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Living in Sweden? Here’s how your taxes are changing in 2020

Living in Sweden? Here's how your taxes are changing in 2020
Here are some of the main tax news to be aware of. Photo: Tomas Oneborg/SvD/TT
Sweden's tax reforms will affect several groups of people in 2020. But what do you stand to gain or lose from the changes?

What do you get if your income is high?

Sweden is to scrap its austerity tax for high earners in 2020, one of the most radical and controversial tax reforms in recent years. It comes as a result of the deal that allowed the Social Democrats and Green Party to form a government earlier this year with the support of the opposition Centre Party and Liberals.

According to the finance ministry this means that Sweden's 345,000 highest earners will get a tax cut of on average 17,700 kronor ($1,887) a year. And according to the TT news agency's calculations, those who earn 75,000 kronor a month will effectively get a tax cut of around 1,200 kronor a month next year.

The austerity tax (known as värnskatt in Swedish) was introduced in 1995 as a temporary move to consolidate the budget after Sweden's 1990s financial crisis. It was originally intended to be scrapped three years after its introduction, but it stuck around and formed part of the state income tax.

In practice, people aged above 65 can earn up to 504,400 kronor a year before they have to pay Swedish state income tax (which means income above this limit is taxed at 20 percent), and up to 703,000 kronor a year before they have to pay the soon-to-be-former austerity tax (which taxes income above the second limit at another 5 percentage units). The state income tax and austerity tax are separate from regional and local taxes, which are paid on on average 32.28 percent of your income, depending on where you live.

You can read more about how taxation works in Sweden here.


If you're on a high income, your tax bill will get reduced. Photo: Martina Holmberg/TT

What do you get if you are retired?

Old-age pensioners on a pension of more than 17,000 kronor a month are set to get a slightly lower tax bill. For a pensioner receiving 17,500 kronor a month, this translates into a tax cut of almost 100 kronor.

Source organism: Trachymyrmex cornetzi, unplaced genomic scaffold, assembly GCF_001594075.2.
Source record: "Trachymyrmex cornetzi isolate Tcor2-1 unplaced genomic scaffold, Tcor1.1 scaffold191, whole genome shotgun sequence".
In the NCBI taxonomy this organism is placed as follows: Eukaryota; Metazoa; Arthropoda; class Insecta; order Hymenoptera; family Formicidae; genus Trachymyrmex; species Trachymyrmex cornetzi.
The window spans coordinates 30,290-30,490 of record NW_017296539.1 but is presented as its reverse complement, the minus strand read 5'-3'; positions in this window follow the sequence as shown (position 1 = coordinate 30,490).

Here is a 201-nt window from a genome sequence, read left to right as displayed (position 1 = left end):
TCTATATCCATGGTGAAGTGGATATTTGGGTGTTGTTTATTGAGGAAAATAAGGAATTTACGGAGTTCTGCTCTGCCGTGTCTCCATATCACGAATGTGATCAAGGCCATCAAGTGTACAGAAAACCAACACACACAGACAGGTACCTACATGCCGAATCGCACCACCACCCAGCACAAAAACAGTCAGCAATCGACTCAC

Pensioners on a low income, who are entitled to a so-called guarantee pension – a minimum pension regardless of a person's salary status when they were working – will see their minimum raised by 200 kronor a month. This means the guarantee pension becomes 8,596 kronor a month next year.

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Old-age pensioners are in line for a small tax cut. Photo: Fredrik Sandberg/TT

What do you get if you live in rural Sweden?

If you're working in one of around 80 municipalities in rural and remote parts of Sweden, you are set to get a tax cut of 137 kronor a month. This decision affects around 850,000 people in total.

The cuts target municipalities that are part of Sweden's so-called regional development areas A and B, areas that struggle with challenges such as depopulation, high local taxes and dwindling welfare services. The Local explains more about who is entitled to the tax cut in this article.


Sweden is trying to boost rural areas. Photo: Helena Landstedt/TT

What do you get if you drive a car?

A complicated fuel tax change will see the price per litre of petrol effectively increase by around 0.15 kronor at the pump, an adjustment for inflation mitigated by a decision to lower the petrol tax at the same time.

Since July 2018, consumers who buy cars with low carbon dioxide (CO2) emissions get a bonus of up to 60,000 kronor. From January 1st next year, the emission limit for cars entitled to this bonus will be raised from 60 gram CO2 per kilometre to 70 gram per kilometre. The limit is set according to the Worldwide Harmonized Light Vehicle Test Procedure (WLTP), which is the EU's new way of measuring emissions.


The price of petrol will increase at the pump in 2020. Photo: Pontus Lundahl/TT

What do you get if you sell a home?

From July 1st, Sweden will reintroduce the ceiling for how much of the capital gains tax based on the sale of a property can be deferred to be taxed at a later date. When the cap was removed this figure was 1.45 million kronor, and when it is reintroduced it will be raised to three million kronor.

The deferred amount is currently taxed at a flat rate of 0.5 percent per year. According to the four-party government deal, this interest will be scrapped, but the decision has not yet been finalized.


Read more about buying a home in Sweden in this article on The Local. Photo: Janerik Henriksson/TT


Member comments

  1. People, in general don’t care where the taxes go to. State or Local, taxes are taxes. Most pay about 1/3 in taxes. Thanks Fru Löfgren for replying.

  2. Most people can earn up to 504,400 kronor a year before they have to pay Swedish state tax (which means income above this limit is taxed at 20 percent), and up to 703,000 kronor a year before they have to pay the soon-to-be-former austerity tax (which taxes income above the second limit at another 5 percentage units). THIS IS 100% UNTRUE.

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